FPS = 20       # animation frames per second
FADE_TM = 10.0  # time for fading
TK = False     # set to true to run in tk window (have to start x server)
MIPMAP = False # whether to anti-alias map screen pixels to image pixels
               # set False if no scaling required
SHUFFLE = True # randomly shuffle the pictures
PPS = 1        # how many pictures to show before changing shader
CHKNUM = 700    # number of picture between re-loading file list
########################################################################

def tex_load(fname):
  ''' return a slide object
  '''
  slide = Slide()
  if not os.path.isfile(fname):
    return None
  tex = pi3d.Texture(fname, blend=True, mipmap=MIPMAP)
  xrat = DISPLAY.width/tex.ix
  yrat = DISPLAY.height/tex.iy
  if yrat < xrat:
    xrat = yrat
  wi, hi = tex.ix * xrat, tex.iy * xrat
  xi = (DISPLAY.width - wi)/2
  yi = (DISPLAY.height - hi)/2
  slide.tex = tex
  slide.dimensions = (wi, hi, xi, yi)
  return slide

def get_files():
  global SHUFFLE, PIC_DIR
  file_list = []
  extensions = ['.png','.jpg','.jpeg'] # can add to these
  for root, dirnames, filenames in os.walk(PIC_DIR):
      for filename in filenames:
          ext = os.path.splitext(filename)[1].lower()
          if ext in extensions and not '.AppleDouble' in root and not filename.startswith('.'):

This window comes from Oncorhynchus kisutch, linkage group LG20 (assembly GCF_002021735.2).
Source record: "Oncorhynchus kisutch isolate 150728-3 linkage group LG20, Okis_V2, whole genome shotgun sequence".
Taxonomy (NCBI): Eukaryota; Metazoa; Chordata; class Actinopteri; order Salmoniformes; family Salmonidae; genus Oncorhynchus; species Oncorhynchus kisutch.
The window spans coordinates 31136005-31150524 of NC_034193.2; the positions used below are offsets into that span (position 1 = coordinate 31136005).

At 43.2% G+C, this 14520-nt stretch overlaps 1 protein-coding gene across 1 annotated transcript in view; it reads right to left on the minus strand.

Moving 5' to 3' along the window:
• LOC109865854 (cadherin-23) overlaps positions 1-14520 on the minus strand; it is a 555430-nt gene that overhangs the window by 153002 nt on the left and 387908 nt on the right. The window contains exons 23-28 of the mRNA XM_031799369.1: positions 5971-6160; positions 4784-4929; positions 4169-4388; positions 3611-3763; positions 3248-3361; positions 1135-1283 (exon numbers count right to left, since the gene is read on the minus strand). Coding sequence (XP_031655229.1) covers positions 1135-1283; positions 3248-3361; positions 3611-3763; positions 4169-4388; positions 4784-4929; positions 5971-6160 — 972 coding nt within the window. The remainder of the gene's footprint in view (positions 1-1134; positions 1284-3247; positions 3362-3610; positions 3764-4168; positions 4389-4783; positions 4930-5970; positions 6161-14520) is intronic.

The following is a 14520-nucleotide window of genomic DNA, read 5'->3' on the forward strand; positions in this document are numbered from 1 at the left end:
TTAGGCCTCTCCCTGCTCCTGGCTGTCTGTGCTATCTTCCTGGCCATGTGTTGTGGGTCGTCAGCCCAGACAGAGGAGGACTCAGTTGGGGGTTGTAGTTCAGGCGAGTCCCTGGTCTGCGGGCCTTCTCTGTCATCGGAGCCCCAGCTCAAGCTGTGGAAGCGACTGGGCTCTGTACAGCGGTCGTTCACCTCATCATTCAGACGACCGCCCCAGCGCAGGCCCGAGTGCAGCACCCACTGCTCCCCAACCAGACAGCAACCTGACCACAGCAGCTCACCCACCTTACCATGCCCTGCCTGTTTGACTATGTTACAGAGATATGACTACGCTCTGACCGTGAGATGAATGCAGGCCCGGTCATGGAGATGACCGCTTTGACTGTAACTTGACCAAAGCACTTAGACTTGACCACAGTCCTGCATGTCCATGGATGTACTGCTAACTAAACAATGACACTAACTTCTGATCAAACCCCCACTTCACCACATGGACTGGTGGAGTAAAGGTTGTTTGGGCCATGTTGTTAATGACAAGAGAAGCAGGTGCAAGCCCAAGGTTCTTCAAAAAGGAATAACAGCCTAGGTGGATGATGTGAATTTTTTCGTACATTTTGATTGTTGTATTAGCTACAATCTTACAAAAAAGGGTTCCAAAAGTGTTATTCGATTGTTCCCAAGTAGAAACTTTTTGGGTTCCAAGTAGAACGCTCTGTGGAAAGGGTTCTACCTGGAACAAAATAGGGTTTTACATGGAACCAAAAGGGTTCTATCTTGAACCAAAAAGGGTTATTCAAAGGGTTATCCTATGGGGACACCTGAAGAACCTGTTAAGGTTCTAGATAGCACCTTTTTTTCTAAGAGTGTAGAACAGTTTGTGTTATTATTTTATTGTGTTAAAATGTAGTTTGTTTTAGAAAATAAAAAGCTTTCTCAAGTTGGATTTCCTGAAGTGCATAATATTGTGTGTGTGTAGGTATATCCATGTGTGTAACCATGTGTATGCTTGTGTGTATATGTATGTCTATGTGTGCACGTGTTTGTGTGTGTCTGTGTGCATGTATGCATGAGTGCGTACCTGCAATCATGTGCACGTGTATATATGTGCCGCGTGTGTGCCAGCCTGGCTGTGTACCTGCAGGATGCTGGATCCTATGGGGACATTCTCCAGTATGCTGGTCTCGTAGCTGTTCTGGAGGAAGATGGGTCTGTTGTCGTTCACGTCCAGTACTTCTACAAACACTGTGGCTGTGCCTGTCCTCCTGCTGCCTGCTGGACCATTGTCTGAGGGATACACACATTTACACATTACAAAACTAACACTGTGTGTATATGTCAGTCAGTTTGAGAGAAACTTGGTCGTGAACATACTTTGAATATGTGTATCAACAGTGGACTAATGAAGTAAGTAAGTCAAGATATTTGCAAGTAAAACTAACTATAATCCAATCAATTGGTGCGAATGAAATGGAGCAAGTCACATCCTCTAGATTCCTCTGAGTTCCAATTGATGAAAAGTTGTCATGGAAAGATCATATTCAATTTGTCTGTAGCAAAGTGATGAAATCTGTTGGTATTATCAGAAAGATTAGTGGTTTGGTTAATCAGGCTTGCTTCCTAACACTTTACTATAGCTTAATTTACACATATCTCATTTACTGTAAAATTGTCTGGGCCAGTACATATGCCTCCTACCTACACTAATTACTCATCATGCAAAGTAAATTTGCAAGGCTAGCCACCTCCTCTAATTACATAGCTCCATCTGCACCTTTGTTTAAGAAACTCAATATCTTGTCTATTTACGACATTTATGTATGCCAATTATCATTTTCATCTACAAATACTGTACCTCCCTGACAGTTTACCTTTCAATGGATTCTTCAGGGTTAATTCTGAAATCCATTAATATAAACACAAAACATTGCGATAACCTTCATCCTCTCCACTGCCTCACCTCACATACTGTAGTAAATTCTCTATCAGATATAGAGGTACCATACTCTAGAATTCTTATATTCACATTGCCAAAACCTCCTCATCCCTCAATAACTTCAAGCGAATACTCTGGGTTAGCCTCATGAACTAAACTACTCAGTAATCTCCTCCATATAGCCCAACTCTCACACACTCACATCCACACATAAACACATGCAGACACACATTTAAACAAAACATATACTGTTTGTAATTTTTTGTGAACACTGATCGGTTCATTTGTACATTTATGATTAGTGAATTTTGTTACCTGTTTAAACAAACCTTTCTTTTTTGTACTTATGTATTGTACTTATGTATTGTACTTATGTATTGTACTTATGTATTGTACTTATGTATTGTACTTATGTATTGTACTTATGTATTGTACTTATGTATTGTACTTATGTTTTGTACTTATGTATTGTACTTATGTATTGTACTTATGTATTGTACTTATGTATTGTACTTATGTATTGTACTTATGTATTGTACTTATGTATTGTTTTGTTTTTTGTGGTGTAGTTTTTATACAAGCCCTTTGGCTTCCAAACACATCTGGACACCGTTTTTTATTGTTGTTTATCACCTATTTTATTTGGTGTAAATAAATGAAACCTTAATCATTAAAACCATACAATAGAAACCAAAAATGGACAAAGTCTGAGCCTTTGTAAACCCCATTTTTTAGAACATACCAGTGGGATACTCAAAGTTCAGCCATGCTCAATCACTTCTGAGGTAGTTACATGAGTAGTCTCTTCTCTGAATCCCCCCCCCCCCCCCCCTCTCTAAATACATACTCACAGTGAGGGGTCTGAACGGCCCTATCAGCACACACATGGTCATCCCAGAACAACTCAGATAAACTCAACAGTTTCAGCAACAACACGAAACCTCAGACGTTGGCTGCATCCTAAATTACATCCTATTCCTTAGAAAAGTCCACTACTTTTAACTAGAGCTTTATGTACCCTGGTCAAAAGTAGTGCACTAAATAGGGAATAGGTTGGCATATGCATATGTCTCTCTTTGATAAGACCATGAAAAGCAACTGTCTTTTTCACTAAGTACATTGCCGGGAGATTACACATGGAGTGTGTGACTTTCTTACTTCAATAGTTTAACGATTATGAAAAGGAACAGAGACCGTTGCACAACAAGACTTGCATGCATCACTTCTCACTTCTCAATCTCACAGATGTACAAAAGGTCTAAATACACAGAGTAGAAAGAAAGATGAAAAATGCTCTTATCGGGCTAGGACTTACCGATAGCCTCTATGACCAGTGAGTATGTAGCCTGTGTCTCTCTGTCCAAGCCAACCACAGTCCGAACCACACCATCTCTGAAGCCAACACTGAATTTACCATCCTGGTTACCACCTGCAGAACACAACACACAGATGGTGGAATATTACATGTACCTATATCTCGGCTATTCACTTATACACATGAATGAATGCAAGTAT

file_list.append(os.path.join(root, filename)) 
  if SHUFFLE:
    random.shuffle(file_list) # randomize pictures
  else:
    file_list.sort() # if not suffled; sort by name
  return file_list, len(file_list) # tuple of file list, number of pictures

class Slide(object):
  def __init__(self):
    self.tex = None
    self.dimensions = None

# Setup display and initialise pi3d
DISPLAY = pi3d.Display.create(background=(0.0, 0.0, 0.0, 1.0),
                                frames_per_second=FPS, tk=TK)
'if TK:
  win = DISPLAY.tkwin
  win.update()
else:
  mykeys = pi3d.Keyboard() # don't need this for picture frame but useful for testing'''
 
shader = [pi3d.Shader("shaders/blend_bump")]
num_sh = len(shader)

iFiles, nFi = get_files()
fade = 0.0
pic_num = nFi - 1

canvas = pi3d.Canvas()
canvas.set_shader(shader[0])

CAMERA = pi3d.Camera.instance()
CAMERA.was_moved = False #to save a tiny bit of work each loop
pictr = 0 # to allow shader changing every PPS slides
shnum = 0 # shader number
nexttm = 0.0 # force next on first loop
fade_step = 1.0 / (FPS * FADE_TM)

sbg = tex_load(iFiles[pic_num]) # initially load a background slide

while DISPLAY.loop_running():
  tm = time.time()
  if tm > nexttm: # load next image
    nexttm = tm + TMDELAY
    fade = 0.0 # reset fade to beginning
    sfg = sbg # foreground Slide set to old background
    pic_num = (pic_num + 1) % nFi # wraps to start
    if (pic_num % CHKNUM) == 0: # this will shuffle as well
      iFiles, nFi = get_files()
      pic_num = pic_num % nFi # just in case list is severly shortened
    tmp_slide = tex_load(iFiles[pic_num]) # background Slide load.